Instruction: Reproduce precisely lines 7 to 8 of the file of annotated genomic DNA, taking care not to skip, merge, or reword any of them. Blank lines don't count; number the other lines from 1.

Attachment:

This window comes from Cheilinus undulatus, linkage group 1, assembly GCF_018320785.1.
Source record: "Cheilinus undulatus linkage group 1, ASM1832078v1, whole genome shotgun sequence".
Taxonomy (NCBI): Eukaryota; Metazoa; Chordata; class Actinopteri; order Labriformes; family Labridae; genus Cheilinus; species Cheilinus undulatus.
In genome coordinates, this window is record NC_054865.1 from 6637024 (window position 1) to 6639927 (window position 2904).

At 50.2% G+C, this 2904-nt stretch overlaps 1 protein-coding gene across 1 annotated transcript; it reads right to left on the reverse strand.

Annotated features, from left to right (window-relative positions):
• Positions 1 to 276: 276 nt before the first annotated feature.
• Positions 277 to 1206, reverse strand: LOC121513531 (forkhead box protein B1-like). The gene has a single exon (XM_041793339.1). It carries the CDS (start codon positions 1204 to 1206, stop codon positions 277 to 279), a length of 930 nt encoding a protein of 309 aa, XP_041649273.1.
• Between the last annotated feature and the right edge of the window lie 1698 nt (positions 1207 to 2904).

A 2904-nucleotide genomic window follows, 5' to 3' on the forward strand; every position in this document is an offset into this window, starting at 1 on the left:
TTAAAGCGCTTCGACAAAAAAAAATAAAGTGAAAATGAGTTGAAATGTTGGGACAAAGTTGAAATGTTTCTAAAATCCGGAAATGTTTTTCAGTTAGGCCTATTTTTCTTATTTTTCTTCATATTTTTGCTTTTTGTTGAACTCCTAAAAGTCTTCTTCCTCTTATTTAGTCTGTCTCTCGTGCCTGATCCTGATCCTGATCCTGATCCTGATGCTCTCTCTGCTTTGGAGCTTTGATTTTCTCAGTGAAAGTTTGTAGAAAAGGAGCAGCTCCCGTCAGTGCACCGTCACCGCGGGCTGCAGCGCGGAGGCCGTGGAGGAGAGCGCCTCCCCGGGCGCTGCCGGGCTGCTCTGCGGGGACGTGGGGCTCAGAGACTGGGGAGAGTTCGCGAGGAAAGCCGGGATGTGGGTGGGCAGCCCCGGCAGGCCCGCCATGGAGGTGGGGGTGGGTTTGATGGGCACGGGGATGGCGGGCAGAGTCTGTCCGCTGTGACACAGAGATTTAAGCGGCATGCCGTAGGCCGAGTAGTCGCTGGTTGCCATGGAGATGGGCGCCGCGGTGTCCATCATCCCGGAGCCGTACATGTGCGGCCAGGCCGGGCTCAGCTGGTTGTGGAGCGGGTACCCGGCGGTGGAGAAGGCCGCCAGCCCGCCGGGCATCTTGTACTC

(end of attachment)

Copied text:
• Positions 1 to 276: 276 nt before the first annotated feature.
• Positions 277 to 1206, reverse strand: LOC121513531 (forkhead box protein B1-like). The gene has a single exon (XM_041793339.1). It carries the CDS (start codon positions 1204 to 1206, stop codon positions 277 to 279), a length of 930 nt encoding a protein of 309 aa, XP_041649273.1.